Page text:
...and of "Brennan on the Moor," the song that started that journey for all of us.

Thursday, July 7, 2011

When The Whale Gets Strike: "Greenland Whale Fisheries"

Hard to believe that it has taken me more than three years to get around to discussing "Greenland Whale Fisheries," since for more than fifty years it has been likely my favorite of all folk songs, in large part because of the memories that hearing it stirs - more on that at the end. But it's just a damned fine song any way you look at it, and a very old one at that - which of course means, as we'll see shortly, that it has lent itself to a greater-than-usual variety of interpretations.

Almost two years ago, I did a piece here on "Blow Ye Winds In The Morning" - another fine 19th century whaling song, but one that differs fundamentally in its intent and affect from "Greenland." "Blow ye Winds" is a commercial, a recruiting poster - "they say you'll take five hundred whales/Before you're six months out..." and hence make quite a bit of money from the shares of the profit (while having a very good time, if you look at the rest of the lyric). But "Greenland" is a song that is much older, harder, and tougher - more of a commentary on what kind of adventures actually faced the whalemen out there (and there is more about that in the "Blow Ye Winds" article linked above). The portrait of the whaling life in this song is grim at best, and the minor chords in the accompaniment serve to underscore the melancholy tale being told.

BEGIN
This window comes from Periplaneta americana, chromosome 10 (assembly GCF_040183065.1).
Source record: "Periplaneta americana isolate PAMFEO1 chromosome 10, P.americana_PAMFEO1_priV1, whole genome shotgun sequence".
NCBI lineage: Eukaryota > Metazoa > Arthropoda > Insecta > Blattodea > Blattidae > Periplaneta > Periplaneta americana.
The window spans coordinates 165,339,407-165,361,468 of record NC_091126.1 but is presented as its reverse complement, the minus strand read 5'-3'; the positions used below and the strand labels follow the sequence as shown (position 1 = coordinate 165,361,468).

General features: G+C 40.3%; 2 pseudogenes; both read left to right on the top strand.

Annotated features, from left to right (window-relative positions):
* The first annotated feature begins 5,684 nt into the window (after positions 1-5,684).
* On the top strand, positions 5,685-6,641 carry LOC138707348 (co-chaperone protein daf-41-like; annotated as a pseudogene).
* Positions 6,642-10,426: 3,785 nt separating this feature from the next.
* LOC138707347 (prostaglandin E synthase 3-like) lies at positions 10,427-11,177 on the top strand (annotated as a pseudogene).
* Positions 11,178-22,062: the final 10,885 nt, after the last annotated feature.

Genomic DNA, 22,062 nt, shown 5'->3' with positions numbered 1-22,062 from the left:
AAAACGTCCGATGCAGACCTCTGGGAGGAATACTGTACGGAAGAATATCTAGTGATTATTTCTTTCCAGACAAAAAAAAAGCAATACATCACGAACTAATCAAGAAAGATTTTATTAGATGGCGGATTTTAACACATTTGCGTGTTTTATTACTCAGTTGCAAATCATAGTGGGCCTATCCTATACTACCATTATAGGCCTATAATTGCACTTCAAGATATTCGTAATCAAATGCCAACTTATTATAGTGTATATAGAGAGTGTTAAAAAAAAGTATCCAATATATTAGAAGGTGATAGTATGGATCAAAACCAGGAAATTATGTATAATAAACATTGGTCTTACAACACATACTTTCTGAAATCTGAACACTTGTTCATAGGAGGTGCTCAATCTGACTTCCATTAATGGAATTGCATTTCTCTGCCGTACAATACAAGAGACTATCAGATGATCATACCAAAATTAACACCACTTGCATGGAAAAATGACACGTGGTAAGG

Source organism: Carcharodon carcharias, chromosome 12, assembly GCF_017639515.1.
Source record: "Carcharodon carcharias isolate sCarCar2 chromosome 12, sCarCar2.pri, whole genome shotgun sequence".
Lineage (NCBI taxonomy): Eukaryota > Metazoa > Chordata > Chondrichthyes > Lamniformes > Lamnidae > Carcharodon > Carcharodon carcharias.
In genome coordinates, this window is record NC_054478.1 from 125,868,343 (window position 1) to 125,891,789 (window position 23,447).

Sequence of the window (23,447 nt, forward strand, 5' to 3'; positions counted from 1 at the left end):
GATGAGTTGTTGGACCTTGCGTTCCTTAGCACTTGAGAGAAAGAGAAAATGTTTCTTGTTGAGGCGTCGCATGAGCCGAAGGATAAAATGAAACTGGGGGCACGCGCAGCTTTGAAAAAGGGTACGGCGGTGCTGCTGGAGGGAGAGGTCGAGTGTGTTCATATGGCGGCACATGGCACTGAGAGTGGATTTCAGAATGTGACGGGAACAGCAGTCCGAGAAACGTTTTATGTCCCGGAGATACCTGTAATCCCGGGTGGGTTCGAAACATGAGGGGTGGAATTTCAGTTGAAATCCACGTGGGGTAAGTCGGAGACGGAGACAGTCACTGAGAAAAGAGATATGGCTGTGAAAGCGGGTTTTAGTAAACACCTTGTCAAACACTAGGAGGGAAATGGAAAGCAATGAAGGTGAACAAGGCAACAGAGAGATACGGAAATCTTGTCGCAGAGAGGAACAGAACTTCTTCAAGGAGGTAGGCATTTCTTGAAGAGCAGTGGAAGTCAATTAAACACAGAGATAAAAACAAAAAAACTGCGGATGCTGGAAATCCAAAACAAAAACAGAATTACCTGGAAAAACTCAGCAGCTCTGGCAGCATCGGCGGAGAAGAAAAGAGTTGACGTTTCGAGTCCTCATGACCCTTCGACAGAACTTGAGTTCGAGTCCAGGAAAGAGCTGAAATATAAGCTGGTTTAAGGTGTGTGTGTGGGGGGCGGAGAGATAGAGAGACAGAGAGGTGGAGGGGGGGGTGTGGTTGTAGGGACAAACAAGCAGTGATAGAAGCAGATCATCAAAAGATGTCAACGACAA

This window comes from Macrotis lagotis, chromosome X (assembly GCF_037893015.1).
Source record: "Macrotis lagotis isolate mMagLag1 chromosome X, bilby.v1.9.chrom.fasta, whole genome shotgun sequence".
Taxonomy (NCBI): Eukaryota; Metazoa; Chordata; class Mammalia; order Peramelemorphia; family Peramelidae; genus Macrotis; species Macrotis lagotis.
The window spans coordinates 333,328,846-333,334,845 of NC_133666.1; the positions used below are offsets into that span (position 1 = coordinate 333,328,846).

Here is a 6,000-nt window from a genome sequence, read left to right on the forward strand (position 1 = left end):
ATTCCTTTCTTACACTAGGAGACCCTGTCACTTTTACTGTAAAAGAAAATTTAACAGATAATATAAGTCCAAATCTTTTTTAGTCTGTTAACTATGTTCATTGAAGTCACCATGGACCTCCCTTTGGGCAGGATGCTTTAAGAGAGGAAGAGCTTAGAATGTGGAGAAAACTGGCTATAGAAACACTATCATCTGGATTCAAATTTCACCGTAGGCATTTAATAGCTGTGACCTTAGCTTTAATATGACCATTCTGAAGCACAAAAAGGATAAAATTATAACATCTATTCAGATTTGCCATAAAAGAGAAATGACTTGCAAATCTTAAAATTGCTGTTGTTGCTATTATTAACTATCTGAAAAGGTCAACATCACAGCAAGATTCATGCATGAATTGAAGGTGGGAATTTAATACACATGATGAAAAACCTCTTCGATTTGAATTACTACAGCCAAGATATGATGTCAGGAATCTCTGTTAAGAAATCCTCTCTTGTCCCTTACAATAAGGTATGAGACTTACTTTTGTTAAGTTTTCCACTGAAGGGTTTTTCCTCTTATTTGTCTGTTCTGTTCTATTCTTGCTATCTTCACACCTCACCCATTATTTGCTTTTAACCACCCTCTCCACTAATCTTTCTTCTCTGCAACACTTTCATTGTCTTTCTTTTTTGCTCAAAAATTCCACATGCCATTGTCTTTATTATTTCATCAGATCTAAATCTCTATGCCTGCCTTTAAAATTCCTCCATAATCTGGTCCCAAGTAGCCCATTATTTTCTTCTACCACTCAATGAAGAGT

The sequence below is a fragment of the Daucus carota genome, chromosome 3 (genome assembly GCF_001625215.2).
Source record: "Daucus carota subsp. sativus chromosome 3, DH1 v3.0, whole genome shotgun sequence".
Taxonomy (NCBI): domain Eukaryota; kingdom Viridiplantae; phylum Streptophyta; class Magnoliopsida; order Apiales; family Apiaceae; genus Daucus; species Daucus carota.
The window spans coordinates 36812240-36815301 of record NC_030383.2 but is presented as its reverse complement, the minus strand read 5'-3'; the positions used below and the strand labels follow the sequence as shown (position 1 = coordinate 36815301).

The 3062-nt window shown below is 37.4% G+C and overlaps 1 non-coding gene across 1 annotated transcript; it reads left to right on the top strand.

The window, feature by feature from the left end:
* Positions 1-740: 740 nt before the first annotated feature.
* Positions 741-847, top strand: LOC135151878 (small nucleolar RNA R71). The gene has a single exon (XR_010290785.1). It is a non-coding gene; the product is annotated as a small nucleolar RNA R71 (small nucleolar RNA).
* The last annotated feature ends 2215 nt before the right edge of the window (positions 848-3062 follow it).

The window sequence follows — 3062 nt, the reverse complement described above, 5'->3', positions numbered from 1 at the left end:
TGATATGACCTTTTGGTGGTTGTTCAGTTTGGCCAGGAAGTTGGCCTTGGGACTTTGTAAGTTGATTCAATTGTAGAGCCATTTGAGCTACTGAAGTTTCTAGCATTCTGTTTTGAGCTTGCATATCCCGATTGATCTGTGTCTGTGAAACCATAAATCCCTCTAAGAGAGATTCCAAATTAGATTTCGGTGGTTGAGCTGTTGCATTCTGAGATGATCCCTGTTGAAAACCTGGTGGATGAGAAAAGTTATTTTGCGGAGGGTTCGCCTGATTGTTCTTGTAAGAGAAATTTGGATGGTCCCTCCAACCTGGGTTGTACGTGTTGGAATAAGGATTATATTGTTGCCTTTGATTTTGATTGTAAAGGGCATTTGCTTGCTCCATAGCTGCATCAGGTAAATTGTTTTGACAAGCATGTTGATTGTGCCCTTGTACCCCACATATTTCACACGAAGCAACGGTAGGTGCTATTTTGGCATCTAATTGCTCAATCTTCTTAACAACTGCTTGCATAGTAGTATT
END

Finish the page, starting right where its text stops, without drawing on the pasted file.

"Greenland Whale Fisheries" has, as noted, many variant versions, but there are several common motifs that go back to the very earliest published arrangement of the song from about 1725 (Oxford's Bodelian Library copy here - right side and click to enlarge): a month, day and year specified early in the song, a whaling ship bound for the "Greenland ground," a brave captain and an eagle-eyed lookout, a chase, the whale's "flunder" capsizing a boat and killing several men, the captain's regret (though over what varies interestingly), the seamen's bitter desire to leave the "dreadful place" forever. It is a compelling narrative, one derived from the terrible conditions and dangerous circumstances in which the men lived and worked.